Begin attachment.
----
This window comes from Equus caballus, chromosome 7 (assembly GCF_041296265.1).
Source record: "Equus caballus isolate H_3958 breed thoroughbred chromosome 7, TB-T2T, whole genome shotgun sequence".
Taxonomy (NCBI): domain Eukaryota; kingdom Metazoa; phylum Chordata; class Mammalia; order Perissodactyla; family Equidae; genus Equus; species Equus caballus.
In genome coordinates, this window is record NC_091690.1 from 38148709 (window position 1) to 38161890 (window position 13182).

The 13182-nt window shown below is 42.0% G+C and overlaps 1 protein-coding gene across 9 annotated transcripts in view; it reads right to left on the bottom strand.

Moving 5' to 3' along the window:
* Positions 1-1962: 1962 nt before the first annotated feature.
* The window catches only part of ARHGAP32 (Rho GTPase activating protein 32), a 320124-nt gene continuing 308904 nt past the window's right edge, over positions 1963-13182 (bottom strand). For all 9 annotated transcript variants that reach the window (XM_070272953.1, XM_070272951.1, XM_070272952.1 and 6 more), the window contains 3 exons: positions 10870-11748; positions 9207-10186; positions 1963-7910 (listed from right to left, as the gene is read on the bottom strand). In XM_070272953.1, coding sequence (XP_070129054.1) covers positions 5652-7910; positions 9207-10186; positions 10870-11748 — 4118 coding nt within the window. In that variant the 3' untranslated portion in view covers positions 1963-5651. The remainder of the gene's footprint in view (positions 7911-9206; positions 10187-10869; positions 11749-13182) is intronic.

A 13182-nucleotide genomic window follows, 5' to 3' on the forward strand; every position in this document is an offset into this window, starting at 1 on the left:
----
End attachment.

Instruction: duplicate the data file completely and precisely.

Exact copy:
This window comes from Equus caballus, chromosome 7 (assembly GCF_041296265.1).
Source record: "Equus caballus isolate H_3958 breed thoroughbred chromosome 7, TB-T2T, whole genome shotgun sequence".
Taxonomy (NCBI): domain Eukaryota; kingdom Metazoa; phylum Chordata; class Mammalia; order Perissodactyla; family Equidae; genus Equus; species Equus caballus.
In genome coordinates, this window is record NC_091690.1 from 38148709 (window position 1) to 38161890 (window position 13182).

The 13182-nt window shown below is 42.0% G+C and overlaps 1 protein-coding gene across 9 annotated transcripts in view; it reads right to left on the bottom strand.

Moving 5' to 3' along the window:
* Positions 1-1962: 1962 nt before the first annotated feature.
* The window catches only part of ARHGAP32 (Rho GTPase activating protein 32), a 320124-nt gene continuing 308904 nt past the window's right edge, over positions 1963-13182 (bottom strand). For all 9 annotated transcript variants that reach the window (XM_070272953.1, XM_070272951.1, XM_070272952.1 and 6 more), the window contains 3 exons: positions 10870-11748; positions 9207-10186; positions 1963-7910 (listed from right to left, as the gene is read on the bottom strand). In XM_070272953.1, coding sequence (XP_070129054.1) covers positions 5652-7910; positions 9207-10186; positions 10870-11748 — 4118 coding nt within the window. In that variant the 3' untranslated portion in view covers positions 1963-5651. The remainder of the gene's footprint in view (positions 7911-9206; positions 10187-10869; positions 11749-13182) is intronic.

A 13182-nucleotide genomic window follows, 5' to 3' on the forward strand; every position in this document is an offset into this window, starting at 1 on the left: